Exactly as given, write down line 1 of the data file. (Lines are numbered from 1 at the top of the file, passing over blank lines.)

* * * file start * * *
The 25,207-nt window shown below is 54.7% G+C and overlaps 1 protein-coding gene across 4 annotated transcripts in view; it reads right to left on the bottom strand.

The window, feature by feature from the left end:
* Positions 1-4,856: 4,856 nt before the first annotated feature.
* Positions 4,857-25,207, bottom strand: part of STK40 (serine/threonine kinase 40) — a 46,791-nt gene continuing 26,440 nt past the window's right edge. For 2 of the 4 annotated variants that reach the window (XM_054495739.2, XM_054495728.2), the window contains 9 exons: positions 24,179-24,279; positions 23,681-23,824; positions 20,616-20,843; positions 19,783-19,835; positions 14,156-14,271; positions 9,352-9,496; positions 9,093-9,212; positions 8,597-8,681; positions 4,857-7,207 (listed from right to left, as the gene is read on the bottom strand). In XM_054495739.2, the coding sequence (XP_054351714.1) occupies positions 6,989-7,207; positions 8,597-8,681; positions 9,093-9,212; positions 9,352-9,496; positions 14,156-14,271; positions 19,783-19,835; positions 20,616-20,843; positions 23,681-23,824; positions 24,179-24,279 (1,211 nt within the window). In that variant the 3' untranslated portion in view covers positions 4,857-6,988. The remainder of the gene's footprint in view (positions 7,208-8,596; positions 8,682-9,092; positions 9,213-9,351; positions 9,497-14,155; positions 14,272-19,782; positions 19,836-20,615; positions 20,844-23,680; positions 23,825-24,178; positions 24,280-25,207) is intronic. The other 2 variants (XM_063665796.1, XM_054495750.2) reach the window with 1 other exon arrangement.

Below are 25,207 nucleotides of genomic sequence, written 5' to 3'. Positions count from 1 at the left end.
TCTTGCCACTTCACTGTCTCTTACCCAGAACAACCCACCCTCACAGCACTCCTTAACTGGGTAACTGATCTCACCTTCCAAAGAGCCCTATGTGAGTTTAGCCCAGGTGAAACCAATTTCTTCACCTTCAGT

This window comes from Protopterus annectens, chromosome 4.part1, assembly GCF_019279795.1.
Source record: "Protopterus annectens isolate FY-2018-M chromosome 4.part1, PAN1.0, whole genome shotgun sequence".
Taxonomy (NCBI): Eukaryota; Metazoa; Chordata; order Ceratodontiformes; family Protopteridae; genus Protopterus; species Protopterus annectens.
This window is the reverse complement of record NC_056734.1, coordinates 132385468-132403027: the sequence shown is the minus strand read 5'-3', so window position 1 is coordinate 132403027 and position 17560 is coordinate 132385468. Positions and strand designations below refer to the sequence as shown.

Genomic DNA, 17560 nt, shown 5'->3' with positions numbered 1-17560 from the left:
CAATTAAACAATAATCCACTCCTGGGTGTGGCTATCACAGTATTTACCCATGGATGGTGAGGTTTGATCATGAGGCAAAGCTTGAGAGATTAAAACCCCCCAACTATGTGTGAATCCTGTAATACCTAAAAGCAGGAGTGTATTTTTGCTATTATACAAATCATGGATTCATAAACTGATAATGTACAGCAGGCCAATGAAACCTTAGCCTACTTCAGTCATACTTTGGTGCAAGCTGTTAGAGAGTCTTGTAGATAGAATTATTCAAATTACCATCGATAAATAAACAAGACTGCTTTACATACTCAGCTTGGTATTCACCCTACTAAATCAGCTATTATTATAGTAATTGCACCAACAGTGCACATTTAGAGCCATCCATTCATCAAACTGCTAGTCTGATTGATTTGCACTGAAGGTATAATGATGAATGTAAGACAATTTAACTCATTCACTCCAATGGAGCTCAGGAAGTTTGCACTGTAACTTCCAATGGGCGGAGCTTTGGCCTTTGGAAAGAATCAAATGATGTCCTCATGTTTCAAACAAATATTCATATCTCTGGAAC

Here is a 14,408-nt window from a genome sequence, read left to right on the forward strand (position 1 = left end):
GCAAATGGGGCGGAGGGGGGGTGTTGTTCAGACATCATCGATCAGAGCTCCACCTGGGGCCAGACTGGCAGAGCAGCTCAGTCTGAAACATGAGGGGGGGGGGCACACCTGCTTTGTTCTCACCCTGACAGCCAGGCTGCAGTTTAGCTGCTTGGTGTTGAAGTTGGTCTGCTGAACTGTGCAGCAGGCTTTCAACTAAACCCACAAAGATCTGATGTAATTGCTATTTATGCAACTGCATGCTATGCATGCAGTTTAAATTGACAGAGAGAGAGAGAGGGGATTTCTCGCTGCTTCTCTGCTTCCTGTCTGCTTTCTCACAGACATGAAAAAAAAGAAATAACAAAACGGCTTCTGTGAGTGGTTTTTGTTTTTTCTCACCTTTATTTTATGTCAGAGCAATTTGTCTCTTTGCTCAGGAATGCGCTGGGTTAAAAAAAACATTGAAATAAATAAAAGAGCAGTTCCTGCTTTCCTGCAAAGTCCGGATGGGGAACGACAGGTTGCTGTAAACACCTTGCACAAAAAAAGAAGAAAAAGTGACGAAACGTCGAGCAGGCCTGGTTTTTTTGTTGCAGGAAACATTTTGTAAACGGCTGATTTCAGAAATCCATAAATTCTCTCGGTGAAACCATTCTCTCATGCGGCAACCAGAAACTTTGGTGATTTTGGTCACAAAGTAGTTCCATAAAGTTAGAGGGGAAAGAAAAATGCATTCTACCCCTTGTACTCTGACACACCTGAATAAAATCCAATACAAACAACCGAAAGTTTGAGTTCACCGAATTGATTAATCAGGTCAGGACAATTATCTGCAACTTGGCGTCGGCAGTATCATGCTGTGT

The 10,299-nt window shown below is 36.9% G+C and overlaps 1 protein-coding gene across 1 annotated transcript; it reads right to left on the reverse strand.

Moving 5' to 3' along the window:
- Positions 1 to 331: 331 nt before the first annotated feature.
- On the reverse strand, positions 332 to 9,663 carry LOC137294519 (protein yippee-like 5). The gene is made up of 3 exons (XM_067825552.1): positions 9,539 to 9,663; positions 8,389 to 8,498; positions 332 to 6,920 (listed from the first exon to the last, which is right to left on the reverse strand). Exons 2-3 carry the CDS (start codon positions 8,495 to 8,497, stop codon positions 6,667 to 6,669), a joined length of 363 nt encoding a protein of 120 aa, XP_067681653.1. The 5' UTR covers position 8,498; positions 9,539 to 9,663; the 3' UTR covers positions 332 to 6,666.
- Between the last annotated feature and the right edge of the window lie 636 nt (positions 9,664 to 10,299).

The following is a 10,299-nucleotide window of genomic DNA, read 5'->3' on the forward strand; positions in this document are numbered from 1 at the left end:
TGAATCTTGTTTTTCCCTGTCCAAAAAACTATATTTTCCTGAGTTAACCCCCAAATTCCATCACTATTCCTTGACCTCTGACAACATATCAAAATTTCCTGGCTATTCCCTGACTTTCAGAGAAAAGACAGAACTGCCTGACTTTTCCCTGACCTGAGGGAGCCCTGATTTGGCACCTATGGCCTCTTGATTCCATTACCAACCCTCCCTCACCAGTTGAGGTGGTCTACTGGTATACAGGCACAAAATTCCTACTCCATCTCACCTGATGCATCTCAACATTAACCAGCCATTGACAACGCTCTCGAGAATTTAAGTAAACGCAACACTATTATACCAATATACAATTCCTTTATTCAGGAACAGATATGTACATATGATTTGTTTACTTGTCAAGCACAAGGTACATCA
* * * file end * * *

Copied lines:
The 25,207-nt window shown below is 54.7% G+C and overlaps 1 protein-coding gene across 4 annotated transcripts in view; it reads right to left on the bottom strand.